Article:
Some people are wary of public speaking. As you can surmise from the above video, I am not such a person. Also, I’ve been longing for the chance to connect with researchers and doctors in a larger forum. In any case, I could have spent much more time talking! I actually was so focused on covering all the main points in my talk that I didn’t even notice the Citizen Kane-like screen behind me.
This Congress marks an important, though certainly not the final, milestone in the increasing acceptance of the Marshall Protocol as a therapy for chronic disease. It was telling that speakers supporting the MP model ranged from a molecular biologist to physician to public health official.
As expected, the other speakers in the vitamin D session offered more traditional perspectives on vitamin D. Prior to my opportunity to speak, Dr. Amital showed data connecting a low level of 25-D to lupus severity. Dr. Cutolo offered a similar conclusion for rheumatoid arthritis.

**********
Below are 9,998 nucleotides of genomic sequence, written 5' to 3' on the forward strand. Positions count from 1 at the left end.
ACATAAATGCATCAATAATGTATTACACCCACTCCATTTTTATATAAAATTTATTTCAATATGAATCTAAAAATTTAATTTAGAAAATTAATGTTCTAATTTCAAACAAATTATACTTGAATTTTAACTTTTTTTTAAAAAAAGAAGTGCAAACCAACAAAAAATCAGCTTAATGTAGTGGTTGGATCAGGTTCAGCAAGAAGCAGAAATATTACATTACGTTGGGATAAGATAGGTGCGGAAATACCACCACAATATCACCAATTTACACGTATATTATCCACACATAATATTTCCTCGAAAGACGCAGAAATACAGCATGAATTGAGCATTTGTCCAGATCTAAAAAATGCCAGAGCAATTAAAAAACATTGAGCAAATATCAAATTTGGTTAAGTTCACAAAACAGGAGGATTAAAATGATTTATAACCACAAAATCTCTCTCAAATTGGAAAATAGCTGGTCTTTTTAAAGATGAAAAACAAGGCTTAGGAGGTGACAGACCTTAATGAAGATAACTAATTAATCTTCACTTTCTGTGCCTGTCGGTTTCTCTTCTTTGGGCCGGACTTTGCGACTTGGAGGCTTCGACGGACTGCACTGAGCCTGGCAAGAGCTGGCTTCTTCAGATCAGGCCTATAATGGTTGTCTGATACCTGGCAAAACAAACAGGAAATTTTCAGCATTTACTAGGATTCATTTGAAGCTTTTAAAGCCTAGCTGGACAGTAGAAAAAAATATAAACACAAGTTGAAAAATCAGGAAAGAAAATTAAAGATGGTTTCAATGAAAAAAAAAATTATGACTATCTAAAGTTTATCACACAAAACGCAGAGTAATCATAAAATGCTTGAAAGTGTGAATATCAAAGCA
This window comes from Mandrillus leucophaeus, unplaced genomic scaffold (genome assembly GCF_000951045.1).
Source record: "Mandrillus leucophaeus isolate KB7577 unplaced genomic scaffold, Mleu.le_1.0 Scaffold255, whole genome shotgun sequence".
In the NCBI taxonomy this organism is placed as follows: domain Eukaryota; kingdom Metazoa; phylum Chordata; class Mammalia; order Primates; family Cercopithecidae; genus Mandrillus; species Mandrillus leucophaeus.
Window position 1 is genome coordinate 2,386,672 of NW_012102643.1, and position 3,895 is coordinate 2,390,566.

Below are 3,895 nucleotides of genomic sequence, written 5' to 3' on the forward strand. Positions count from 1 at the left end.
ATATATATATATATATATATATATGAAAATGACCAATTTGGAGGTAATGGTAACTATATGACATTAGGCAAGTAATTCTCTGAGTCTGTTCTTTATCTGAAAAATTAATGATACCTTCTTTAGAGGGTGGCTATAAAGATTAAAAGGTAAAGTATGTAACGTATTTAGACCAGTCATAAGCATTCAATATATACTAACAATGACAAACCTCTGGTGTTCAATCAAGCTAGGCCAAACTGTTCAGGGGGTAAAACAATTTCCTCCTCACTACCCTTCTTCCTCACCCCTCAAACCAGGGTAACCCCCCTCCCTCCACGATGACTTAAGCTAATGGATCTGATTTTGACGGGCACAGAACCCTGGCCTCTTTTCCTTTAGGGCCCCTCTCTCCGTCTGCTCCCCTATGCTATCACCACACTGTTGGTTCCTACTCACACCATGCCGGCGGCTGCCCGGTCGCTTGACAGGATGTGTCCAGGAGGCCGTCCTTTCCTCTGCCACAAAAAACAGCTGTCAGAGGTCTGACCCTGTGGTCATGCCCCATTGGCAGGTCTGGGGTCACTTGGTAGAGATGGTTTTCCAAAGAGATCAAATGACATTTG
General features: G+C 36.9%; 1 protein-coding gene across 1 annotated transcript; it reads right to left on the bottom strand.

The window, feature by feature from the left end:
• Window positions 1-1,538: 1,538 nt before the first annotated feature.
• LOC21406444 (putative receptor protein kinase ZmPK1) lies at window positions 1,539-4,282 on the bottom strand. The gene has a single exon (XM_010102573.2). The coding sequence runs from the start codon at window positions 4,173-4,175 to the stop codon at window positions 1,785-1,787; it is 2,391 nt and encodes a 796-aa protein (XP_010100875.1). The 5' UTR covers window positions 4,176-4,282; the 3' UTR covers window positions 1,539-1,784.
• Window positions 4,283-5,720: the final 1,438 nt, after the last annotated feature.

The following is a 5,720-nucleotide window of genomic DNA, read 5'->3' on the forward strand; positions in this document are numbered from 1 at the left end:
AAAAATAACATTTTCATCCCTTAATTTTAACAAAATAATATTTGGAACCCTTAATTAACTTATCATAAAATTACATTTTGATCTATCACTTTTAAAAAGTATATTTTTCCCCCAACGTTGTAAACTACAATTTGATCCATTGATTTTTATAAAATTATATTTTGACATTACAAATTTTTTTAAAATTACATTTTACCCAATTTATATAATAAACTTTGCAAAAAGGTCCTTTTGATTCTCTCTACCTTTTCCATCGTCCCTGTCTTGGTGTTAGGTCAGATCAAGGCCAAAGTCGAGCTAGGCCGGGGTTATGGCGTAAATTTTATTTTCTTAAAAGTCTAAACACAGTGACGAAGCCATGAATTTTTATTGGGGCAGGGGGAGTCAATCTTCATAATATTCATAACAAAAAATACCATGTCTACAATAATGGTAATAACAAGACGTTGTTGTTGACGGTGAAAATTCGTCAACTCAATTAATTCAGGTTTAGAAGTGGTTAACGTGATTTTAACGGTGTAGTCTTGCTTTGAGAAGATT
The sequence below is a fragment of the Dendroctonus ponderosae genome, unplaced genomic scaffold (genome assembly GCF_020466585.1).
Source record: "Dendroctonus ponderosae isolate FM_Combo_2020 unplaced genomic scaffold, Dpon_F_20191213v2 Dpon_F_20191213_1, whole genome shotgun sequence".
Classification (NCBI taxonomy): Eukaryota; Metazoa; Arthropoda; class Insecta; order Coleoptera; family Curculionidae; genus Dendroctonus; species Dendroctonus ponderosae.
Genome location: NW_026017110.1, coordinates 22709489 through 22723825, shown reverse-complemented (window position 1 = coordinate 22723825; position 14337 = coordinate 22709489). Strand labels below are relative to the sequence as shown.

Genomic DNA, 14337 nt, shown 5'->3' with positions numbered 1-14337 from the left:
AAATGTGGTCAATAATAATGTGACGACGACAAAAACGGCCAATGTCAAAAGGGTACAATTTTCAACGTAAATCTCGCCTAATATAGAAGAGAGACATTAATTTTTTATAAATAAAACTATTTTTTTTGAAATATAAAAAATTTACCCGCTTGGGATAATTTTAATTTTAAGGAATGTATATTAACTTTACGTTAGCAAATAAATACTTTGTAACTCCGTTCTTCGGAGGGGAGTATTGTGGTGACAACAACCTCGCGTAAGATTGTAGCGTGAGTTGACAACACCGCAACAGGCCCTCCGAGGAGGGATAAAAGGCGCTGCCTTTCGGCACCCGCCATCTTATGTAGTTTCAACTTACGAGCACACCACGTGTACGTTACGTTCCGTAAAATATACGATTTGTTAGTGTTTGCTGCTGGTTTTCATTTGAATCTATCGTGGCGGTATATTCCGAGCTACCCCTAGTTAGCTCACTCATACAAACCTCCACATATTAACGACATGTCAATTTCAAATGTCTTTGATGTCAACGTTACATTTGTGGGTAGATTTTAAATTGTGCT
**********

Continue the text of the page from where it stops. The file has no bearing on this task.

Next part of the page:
I take issue with observers who conclude that a low level of 25-D is necessarily a cause of the disease process. They could have just as well identified the measure as a result of the disease state. As epidemiologists repeat ad nauseam, “Correlation does not equal causation.” (I’ve been told that it is a rare epidemiologist indeed who doesn’t have this phrase tattooed somewhere on his or her person.)
In listening to the speakers in the vitamin D session, I imagine that even the least attentive audience member must have felt a certain amount of dissonance, even whiplash. I was disappointed that the forum didn’t allow for a more spirited dialogue, one we desperately need to have.
Being the penultimate speaker allowed me to at least briefly address the disconnect. I concluded my speech with this impromptu observation: “When it comes to correlating disease incidence with low levels of vitamin D, it’s also incredibly important to consider the alternate hypothesis, which is that the low levels of vitamin D may not be causing the disease but may simply be a result of the disease process.”